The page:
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MAINS v. MOORE (ET AL. (04/16/59)

April 16, 1959

MAINS
v.
MOORE (ET AL., APPELLANT).



Appeal, No. 157, Oct. T., 1959, from orders of Court of Common Pleas of Chester County, Jan T., 1956, No. 39, in case of Gerald Mains et al. v. Charles H. Moore, Jr. et al. Orders affirmed.

COUNSEL

G. Clinton Fogwell, with him Reilly, Wood & Fogwell, for additional defendant, appellant.

D. T. Marrone, with him MacElree, Platt & Marrone, for original defendant, appellee.

Before Rhodes, P.j., Hirt, Gunther, Wright, Woodside, Ervin, and Watkins, JJ.

Author: Ervin

[ 189 Pa. Super. Page 432]

OPINION BY ERVIN, J.

This is an action in trespass growing out of the collision of two automobiles. Edward W. Harvey was the driver of a Ford sedan owned jointly by Gerald Mains and Ferne L. Mains, his wife's parents. Harvey had two adult passengers in his car, his wife, Mary Alice Harvey, and her mother, Ferne L. Mains. The other automobile was owned and operated by Charles H. Moore, Jr. Harvey was traveling northwardly on a rural road, State Highway No. 15077, an 18-foot wide blacktop road, from Northbrook to Marshallton in Chester County on December 29, 1954 in the middle of a rainy afternoon. At Dogtown, the scene of the accident, the road makes a fairly sharp left turn and a farm house on the left interferes with the vision of both northbound and southbound drivers. On the east side of the turn, and across the highway from the farm house, a small country road known as Wawaset Road heads off southeastwardly from Route 15077. For the

[ 189 Pa. Super. Page 433]

    first 100 feet from the intersection it is paved with macadam and then it becomes a dirt road. Moore was traveling southwardly on Route 15077, which he intended to leave at the intersection to proceed down Wawaset Road. Harvey testified that upon approaching the turn he was traveling at about 20 to 25 miles per hour. He saw the house and hedge on his left and as he negotiated the curve he saw the Moore car coming down the highway. He was on the right side of the road with the right side of his vehicle only one foot from the eastern edge of the paved surface and the left side of his vehicle one foot to the right or east of the roadway center in the curve. It was at this time, when he was almost stopped, that Moore attempted to cut in front of Harvey, crossing the northbound lane of Route 15077 to enter Wawaset Road. The right front of Moore's car came into contact with the left front of Harvey's car. Both drivers had traveled the highway before and were familiar with the area in question. Moore testified that he approached the intersection at about 30 to 35 miles per hour and slowed down as he came near the right-hand curve. Neither driver could see the other car until they were a short distance apart. The adult occupants of the Harvey car, together with Gerald Mains, absentee co-owner, brought suit against Moore for property damage and bodily injuries. By appropriate order the claim of Edward W. Harvey, as plaintiff, was severed from those of the other plaintiffs and thereafter Edward W. Harvey was joined as additional defendant in the claims of the other three plaintiffs against Moore on the grounds of sole liability or, in the alternative, joint and several liability. The cases were tried together and resulted in verdicts for the plaintiffs against defendant Moore alone. Edward W. Harvey was absolved from liability as additional defendant and won a verdict against Moore as defendant.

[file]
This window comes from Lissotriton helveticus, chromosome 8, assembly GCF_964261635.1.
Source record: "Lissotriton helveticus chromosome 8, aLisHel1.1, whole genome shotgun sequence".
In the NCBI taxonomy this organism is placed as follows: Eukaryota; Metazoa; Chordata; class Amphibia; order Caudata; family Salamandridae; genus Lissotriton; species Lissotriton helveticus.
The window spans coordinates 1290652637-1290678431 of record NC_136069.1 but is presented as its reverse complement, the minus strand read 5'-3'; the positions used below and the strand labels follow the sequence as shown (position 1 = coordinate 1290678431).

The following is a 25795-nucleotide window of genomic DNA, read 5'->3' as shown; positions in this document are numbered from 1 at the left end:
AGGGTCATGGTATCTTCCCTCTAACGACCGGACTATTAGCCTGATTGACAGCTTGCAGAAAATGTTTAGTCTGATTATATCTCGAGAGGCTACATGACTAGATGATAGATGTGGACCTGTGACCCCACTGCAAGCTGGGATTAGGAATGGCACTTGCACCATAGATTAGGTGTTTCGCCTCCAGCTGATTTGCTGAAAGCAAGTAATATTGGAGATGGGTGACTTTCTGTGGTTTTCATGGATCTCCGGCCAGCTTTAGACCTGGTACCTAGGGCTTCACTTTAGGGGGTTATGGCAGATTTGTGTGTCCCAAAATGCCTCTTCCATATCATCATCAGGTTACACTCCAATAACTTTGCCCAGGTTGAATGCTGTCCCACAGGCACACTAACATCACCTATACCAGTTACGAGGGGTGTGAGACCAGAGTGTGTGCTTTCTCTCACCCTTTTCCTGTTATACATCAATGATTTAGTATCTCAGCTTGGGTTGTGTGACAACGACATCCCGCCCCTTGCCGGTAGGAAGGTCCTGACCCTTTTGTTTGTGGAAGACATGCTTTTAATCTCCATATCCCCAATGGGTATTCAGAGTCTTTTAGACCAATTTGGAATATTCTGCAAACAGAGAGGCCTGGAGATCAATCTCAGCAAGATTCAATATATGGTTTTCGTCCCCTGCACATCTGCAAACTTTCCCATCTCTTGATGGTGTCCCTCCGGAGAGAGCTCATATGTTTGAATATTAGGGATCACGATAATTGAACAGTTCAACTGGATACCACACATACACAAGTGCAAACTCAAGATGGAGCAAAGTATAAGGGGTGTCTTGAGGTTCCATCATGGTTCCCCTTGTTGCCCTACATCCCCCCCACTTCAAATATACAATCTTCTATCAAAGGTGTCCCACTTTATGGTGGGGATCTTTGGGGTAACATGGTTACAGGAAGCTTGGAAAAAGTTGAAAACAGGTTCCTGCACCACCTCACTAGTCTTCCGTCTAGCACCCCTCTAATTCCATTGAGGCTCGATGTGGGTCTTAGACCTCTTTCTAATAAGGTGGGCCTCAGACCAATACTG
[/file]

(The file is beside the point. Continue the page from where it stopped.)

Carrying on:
[ 189 Pa. Super. Page 434]

Plaintiffs filed motions for new trial on the grounds that all of the verdicts were inadequate. The court below determined that the verdicts were inadequate and granted new trials against both defendants. We agree with the court below that the verdicts were shockingly inadequate and that new trials should have been granted. The additional defendant, Edward W. Harvey, appealed. He argues that the new trials should have been granted against the original defendant, Charles H. Moore, Jr., "either generally or as to damages alone."

Ordinarily the grant of a new trial means a new trial generally; it restores a case to the status it had before the trial took place and is fully open to be tried de novo as to all parties and all issues: Pa. Co. for Ins. on Lives v. Lynch, 308 Pa. 23, 28, 162 A. 157; Iwankow v. Colonial Ins. Co., 120 Pa. Superior Ct. 114, 120, 181 A. 870.

When a court grants a new trial on the ground of inadequacy of verdict, an appellate court, in the absence of a gross abuse of discretion, will not interfere: Schwartz v. Jaffe, 324 Pa. 324, 188 A. 295; Sherman v. Manufacturers L. & H. Co., 389 Pa. 61, 68, 69, 132 A.2d 255; Krusinski v. Chioda, 394 Pa. 90, 100, ...


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